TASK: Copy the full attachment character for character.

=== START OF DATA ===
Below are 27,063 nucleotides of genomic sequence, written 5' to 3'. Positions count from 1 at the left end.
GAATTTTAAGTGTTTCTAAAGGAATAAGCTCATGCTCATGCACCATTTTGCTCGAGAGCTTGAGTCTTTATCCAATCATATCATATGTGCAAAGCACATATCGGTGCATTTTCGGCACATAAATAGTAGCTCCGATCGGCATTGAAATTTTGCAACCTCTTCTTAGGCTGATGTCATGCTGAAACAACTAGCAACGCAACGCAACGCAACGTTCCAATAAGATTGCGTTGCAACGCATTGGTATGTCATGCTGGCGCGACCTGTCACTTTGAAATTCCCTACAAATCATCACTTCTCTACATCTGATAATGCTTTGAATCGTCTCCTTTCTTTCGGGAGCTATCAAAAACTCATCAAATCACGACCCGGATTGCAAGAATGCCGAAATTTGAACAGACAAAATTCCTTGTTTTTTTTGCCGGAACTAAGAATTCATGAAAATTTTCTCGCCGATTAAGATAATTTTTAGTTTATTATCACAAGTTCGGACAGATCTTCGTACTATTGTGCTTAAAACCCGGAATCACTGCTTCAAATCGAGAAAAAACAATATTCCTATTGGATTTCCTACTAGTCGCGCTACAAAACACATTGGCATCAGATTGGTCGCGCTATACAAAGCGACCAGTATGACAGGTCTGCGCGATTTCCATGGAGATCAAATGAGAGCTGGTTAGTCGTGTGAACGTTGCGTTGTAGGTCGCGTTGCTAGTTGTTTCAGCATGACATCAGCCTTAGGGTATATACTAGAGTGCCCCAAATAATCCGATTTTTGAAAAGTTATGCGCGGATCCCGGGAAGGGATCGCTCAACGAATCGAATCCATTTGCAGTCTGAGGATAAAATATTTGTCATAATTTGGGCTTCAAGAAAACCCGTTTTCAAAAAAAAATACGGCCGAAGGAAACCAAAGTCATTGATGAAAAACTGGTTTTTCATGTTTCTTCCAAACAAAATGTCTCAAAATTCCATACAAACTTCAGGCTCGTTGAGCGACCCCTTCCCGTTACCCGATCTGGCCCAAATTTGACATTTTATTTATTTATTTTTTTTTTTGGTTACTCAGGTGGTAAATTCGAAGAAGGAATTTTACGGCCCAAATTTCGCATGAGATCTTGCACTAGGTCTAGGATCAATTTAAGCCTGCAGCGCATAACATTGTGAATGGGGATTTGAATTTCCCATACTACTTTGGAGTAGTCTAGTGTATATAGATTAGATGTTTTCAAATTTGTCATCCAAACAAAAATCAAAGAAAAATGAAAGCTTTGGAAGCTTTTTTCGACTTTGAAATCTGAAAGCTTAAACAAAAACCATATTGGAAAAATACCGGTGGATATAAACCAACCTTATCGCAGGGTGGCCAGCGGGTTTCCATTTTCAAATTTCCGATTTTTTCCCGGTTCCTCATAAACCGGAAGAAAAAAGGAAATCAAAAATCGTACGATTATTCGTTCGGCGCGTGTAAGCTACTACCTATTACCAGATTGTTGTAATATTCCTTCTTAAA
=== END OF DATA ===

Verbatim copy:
Below are 27,063 nucleotides of genomic sequence, written 5' to 3'. Positions count from 1 at the left end.
GAATTTTAAGTGTTTCTAAAGGAATAAGCTCATGCTCATGCACCATTTTGCTCGAGAGCTTGAGTCTTTATCCAATCATATCATATGTGCAAAGCACATATCGGTGCATTTTCGGCACATAAATAGTAGCTCCGATCGGCATTGAAATTTTGCAACCTCTTCTTAGGCTGATGTCATGCTGAAACAACTAGCAACGCAACGCAACGCAACGTTCCAATAAGATTGCGTTGCAACGCATTGGTATGTCATGCTGGCGCGACCTGTCACTTTGAAATTCCCTACAAATCATCACTTCTCTACATCTGATAATGCTTTGAATCGTCTCCTTTCTTTCGGGAGCTATCAAAAACTCATCAAATCACGACCCGGATTGCAAGAATGCCGAAATTTGAACAGACAAAATTCCTTGTTTTTTTTGCCGGAACTAAGAATTCATGAAAATTTTCTCGCCGATTAAGATAATTTTTAGTTTATTATCACAAGTTCGGACAGATCTTCGTACTATTGTGCTTAAAACCCGGAATCACTGCTTCAAATCGAGAAAAAACAATATTCCTATTGGATTTCCTACTAGTCGCGCTACAAAACACATTGGCATCAGATTGGTCGCGCTATACAAAGCGACCAGTATGACAGGTCTGCGCGATTTCCATGGAGATCAAATGAGAGCTGGTTAGTCGTGTGAACGTTGCGTTGTAGGTCGCGTTGCTAGTTGTTTCAGCATGACATCAGCCTTAGGGTATATACTAGAGTGCCCCAAATAATCCGATTTTTGAAAAGTTATGCGCGGATCCCGGGAAGGGATCGCTCAACGAATCGAATCCATTTGCAGTCTGAGGATAAAATATTTGTCATAATTTGGGCTTCAAGAAAACCCGTTTTCAAAAAAAAATACGGCCGAAGGAAACCAAAGTCATTGATGAAAAACTGGTTTTTCATGTTTCTTCCAAACAAAATGTCTCAAAATTCCATACAAACTTCAGGCTCGTTGAGCGACCCCTTCCCGTTACCCGATCTGGCCCAAATTTGACATTTTATTTATTTATTTTTTTTTTTGGTTACTCAGGTGGTAAATTCGAAGAAGGAATTTTACGGCCCAAATTTCGCATGAGATCTTGCACTAGGTCTAGGATCAATTTAAGCCTGCAGCGCATAACATTGTGAATGGGGATTTGAATTTCCCATACTACTTTGGAGTAGTCTAGTGTATATAGATTAGATGTTTTCAAATTTGTCATCCAAACAAAAATCAAAGAAAAATGAAAGCTTTGGAAGCTTTTTTCGACTTTGAAATCTGAAAGCTTAAACAAAAACCATATTGGAAAAATACCGGTGGATATAAACCAACCTTATCGCAGGGTGGCCAGCGGGTTTCCATTTTCAAATTTCCGATTTTTTCCCGGTTCCTCATAAACCGGAAGAAAAAAGGAAATCAAAAATCGTACGATTATTCGTTCGGCGCGTGTAAGCTACTACCTATTACCAGATTGTTGTAATATTCCTTCTTAAA